/stories/2019/01/searching-for-a-cleaner-way-to-mimic-mother-nature

Searching for a cleaner way to mimic Mother Nature

By Maya Bell

Searching for a cleaner way to mimic Mother Nature

By Maya Bell
University of Miami chemists are exploring ways to improve the century-old process for manufacturing agricultural fertilizers.

For his discovery that propelled the mass production of explosives and poison gas, killing millions of people in two world wars, Fritz Haber is often called “the father of chemical warfare.” But the process the German chemist invented to synthesize ammonia out of thin air also gave rise to a commercial product that continues to save millions more people around the globe from starvation: fertilizer.

A century after Haber was awarded the 1918 Nobel Prize in Chemistry for “fixing” or converting atmospheric nitrogen from a gas into ammonium nitrate, the most common agriculture fertilizer in use today, two University of Miami chemists hope to modify a step in the Haber process with a more efficient and environmentally friendly method that could revolutionize the production of fertilizer.

“I’m from Missouri, the show-me state, and we haven’t shown a lot yet, but if this thing works, it will be a very big deal,” said Carl Hoff, professor of chemistry in the College of Arts and Sciences. “Right now, the fertilizer industry spends a lot of money and energy to get rid of nitrous oxide, a toxic waste byproduct of fertilizer production. What we’re trying to do is take the waste and convert it to more fertilizer, which will save a lot of money and energy and ultimately contribute to a cleaner environment.”

Hoff and Burjor Captain, associate professor of chemistry, were recently awarded a $425,000 grant from the U.S. Department of Energy’s Office of Basic Energy Sciences to test their idea for cleaning up the production of fertilizer. With graduate students Jack Davis, Mohan Gamage, Leonardo Serafim, and Musa Ahmadi, they are trying to create a new chemical reaction that will convert nitrous oxides into nitric acid, the basic raw material used in fertilizer production.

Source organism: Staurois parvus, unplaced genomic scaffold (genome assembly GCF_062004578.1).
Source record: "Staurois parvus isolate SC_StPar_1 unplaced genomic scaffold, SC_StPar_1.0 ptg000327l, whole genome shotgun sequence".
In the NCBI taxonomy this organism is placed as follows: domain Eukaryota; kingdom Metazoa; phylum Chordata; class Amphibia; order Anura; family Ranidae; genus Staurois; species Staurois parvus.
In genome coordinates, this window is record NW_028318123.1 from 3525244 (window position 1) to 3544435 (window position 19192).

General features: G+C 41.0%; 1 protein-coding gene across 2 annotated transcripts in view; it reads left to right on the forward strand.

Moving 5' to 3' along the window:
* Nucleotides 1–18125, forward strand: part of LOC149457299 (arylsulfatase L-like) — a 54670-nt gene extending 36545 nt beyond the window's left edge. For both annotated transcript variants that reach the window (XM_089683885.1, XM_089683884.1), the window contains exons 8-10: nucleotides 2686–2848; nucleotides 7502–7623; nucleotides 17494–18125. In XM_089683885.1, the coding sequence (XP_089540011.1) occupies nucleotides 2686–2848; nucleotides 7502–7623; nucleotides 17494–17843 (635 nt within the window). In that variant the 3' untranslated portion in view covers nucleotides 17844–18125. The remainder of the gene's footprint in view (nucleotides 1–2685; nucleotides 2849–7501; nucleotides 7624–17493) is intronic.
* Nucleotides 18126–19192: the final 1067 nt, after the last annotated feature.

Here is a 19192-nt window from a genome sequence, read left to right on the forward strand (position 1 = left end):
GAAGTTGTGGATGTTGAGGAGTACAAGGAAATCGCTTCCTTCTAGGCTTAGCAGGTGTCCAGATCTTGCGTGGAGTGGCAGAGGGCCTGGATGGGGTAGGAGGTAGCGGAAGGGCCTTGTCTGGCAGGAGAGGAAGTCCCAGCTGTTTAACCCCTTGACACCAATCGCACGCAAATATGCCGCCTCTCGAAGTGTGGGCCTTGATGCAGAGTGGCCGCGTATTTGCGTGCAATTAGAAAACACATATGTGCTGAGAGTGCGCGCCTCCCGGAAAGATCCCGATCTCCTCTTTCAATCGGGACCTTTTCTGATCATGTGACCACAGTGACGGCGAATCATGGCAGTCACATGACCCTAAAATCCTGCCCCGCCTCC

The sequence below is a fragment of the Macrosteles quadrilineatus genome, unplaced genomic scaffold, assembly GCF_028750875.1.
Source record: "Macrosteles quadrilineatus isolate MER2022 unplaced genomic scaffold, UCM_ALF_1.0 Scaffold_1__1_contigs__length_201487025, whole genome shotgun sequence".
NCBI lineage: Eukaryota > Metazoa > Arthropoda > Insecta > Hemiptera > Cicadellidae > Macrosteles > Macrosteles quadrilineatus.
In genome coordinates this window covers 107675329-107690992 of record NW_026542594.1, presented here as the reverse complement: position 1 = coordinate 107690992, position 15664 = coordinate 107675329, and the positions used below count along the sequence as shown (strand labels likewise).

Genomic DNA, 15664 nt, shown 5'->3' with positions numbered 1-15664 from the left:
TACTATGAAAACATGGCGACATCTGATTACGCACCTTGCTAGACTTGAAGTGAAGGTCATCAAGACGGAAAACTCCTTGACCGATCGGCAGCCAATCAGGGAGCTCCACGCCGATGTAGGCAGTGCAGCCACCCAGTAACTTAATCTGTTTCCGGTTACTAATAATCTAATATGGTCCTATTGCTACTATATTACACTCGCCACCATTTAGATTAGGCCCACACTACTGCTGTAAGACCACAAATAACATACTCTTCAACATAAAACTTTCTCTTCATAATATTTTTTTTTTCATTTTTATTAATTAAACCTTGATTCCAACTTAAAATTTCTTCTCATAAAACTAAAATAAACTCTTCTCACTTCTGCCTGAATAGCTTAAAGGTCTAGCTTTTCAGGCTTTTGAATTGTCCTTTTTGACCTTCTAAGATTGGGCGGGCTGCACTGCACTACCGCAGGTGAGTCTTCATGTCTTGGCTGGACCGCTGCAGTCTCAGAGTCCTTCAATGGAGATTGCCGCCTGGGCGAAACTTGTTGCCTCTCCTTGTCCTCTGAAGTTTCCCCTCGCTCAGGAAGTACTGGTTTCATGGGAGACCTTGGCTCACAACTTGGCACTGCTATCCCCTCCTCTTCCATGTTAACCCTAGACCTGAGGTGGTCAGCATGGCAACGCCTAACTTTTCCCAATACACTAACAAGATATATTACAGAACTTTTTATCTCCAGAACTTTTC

fertilizer team
From left are graduate students Mohan Gamage, Jack Davis, and Leonardo Serafim, associate professor Burjor Captain, professor Carl Hoff, and graduate student Musa Ahmadi. Photo by TJ Lievonen

Their goal is to develop a cleaner alternative to the Ostwald process, which in tandem with the Haber process, manufacturers have relied on for decades to produce the fertilizer needed to feed half of the world’s population. They use the Haber process to synthesize ammonia, the requisite raw material for both fertilizers and explosives, from hydrogen and nitrogen. Then they employ the Ostwald process which, patented by fellow German chemist Wilhelm Ostwald, neutralizes ammonia to make nitric acid, the main raw material for the most common type of fertilizer.

But as Hoff and Captain note, the high-temperature, high-pressure Ostwald process is wasteful and dirty. It produces nitric acid by burning half the ammonia produced in the Haber process, usually with coal, and leaves behind nitrous oxide, the toxic byproduct commonly known as laughing gas.

“Laughing gas is no laughing matter. People make a big deal about carbon dioxide and methane, but nitrous oxide is the pollutant of the future,” Captain said. “It is 300 times as bad as carbon dioxide and when you produce fertilizer you produce nitrous oxide and spend a lot of money and energy to decompose it. The question is: can we clean up the nitrous oxide and convert it to nitric acid?”

In theory, the answer is yes. Now Hoff’s and Captain’s labs are trying to put the theory into practice by developing a metal catalyst capable of producing nitrates directly from the nitrogen in nitrous oxide. The painstaking process involves making new compounds and testing how they react with nitrous oxide.

If they succeed, they will do something akin to what bacteria in the roots of certain plants do naturally, which is to “fix” or catch nitrogen gas from the air to produce ammonia, the building blocks for proteins in animal muscle tissue.

But plants can’t produce ammonia on a large, industrial scale, and neither could humans until 1913, after Haber developed the process for using a transition metal catalyst, iron, under high temperatures and pressures to convert atmospheric nitrogen to ammonia by a reaction with hyrogen. His discovery, which provided Germany a desperately needed source of ammonia for the production of explosives, is credited with prolonging World War I by four years. At the time, Germany was running out of gun powder and, due to a British naval blockade that cut off the supply of nitrates, was facing almost instant defeat.

Today, a century after Haber won the Nobel prize in chemistry for, in essence, mimicking Mother Nature and enabling the mass production of agricultural fertilizers, chemists like Hoff are largely giving up on improving his process, and focusing on the Ostwald process instead.

“People have tried for 100 years now to improve on what Haber discovered at the onset of World War I,” Hoff said. “But, just like the automobile, a lot of improvements have been made, but at its core, the Haber process is basically the same. Haber may be reviled for creating weapons that killed millions, but without his contribution to the artificial production of fertilizer, the world would be facing mass starvation.”